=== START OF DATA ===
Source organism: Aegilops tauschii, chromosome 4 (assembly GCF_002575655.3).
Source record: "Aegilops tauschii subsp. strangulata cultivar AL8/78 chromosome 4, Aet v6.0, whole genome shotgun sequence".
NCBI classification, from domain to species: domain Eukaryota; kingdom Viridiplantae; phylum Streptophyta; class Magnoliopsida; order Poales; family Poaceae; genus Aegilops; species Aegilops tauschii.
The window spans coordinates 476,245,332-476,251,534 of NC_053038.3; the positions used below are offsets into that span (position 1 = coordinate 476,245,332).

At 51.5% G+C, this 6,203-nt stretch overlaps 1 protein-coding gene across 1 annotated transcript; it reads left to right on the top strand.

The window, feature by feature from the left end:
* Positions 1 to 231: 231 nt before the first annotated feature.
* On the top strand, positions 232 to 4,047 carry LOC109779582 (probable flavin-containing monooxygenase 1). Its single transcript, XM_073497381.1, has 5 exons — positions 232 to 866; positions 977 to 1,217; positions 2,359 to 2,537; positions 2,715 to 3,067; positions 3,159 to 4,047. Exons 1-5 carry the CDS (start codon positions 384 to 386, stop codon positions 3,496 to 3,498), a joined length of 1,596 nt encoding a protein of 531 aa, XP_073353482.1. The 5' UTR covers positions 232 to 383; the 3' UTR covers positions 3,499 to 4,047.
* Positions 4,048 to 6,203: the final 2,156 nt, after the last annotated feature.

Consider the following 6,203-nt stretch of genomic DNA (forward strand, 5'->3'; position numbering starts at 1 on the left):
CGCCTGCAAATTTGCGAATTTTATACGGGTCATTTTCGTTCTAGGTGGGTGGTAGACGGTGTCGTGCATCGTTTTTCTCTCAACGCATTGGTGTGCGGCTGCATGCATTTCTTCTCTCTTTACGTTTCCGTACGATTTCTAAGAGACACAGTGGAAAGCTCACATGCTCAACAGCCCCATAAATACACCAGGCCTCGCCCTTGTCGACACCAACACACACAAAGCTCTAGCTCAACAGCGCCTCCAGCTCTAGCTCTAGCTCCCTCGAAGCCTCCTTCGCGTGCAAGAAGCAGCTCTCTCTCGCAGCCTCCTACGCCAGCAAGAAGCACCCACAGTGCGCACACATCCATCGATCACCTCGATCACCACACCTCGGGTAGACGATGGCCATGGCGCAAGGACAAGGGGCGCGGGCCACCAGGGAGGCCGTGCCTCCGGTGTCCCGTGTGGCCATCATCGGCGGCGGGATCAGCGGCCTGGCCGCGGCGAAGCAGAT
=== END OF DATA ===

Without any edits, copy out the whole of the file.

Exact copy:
Source organism: Aegilops tauschii, chromosome 4 (assembly GCF_002575655.3).
Source record: "Aegilops tauschii subsp. strangulata cultivar AL8/78 chromosome 4, Aet v6.0, whole genome shotgun sequence".
NCBI classification, from domain to species: domain Eukaryota; kingdom Viridiplantae; phylum Streptophyta; class Magnoliopsida; order Poales; family Poaceae; genus Aegilops; species Aegilops tauschii.
The window spans coordinates 476,245,332-476,251,534 of NC_053038.3; the positions used below are offsets into that span (position 1 = coordinate 476,245,332).

At 51.5% G+C, this 6,203-nt stretch overlaps 1 protein-coding gene across 1 annotated transcript; it reads left to right on the top strand.

The window, feature by feature from the left end:
* Positions 1 to 231: 231 nt before the first annotated feature.
* On the top strand, positions 232 to 4,047 carry LOC109779582 (probable flavin-containing monooxygenase 1). Its single transcript, XM_073497381.1, has 5 exons — positions 232 to 866; positions 977 to 1,217; positions 2,359 to 2,537; positions 2,715 to 3,067; positions 3,159 to 4,047. Exons 1-5 carry the CDS (start codon positions 384 to 386, stop codon positions 3,496 to 3,498), a joined length of 1,596 nt encoding a protein of 531 aa, XP_073353482.1. The 5' UTR covers positions 232 to 383; the 3' UTR covers positions 3,499 to 4,047.
* Positions 4,048 to 6,203: the final 2,156 nt, after the last annotated feature.

Consider the following 6,203-nt stretch of genomic DNA (forward strand, 5'->3'; position numbering starts at 1 on the left):
CGCCTGCAAATTTGCGAATTTTATACGGGTCATTTTCGTTCTAGGTGGGTGGTAGACGGTGTCGTGCATCGTTTTTCTCTCAACGCATTGGTGTGCGGCTGCATGCATTTCTTCTCTCTTTACGTTTCCGTACGATTTCTAAGAGACACAGTGGAAAGCTCACATGCTCAACAGCCCCATAAATACACCAGGCCTCGCCCTTGTCGACACCAACACACACAAAGCTCTAGCTCAACAGCGCCTCCAGCTCTAGCTCTAGCTCCCTCGAAGCCTCCTTCGCGTGCAAGAAGCAGCTCTCTCTCGCAGCCTCCTACGCCAGCAAGAAGCACCCACAGTGCGCACACATCCATCGATCACCTCGATCACCACACCTCGGGTAGACGATGGCCATGGCGCAAGGACAAGGGGCGCGGGCCACCAGGGAGGCCGTGCCTCCGGTGTCCCGTGTGGCCATCATCGGCGGCGGGATCAGCGGCCTGGCCGCGGCGAAGCAGAT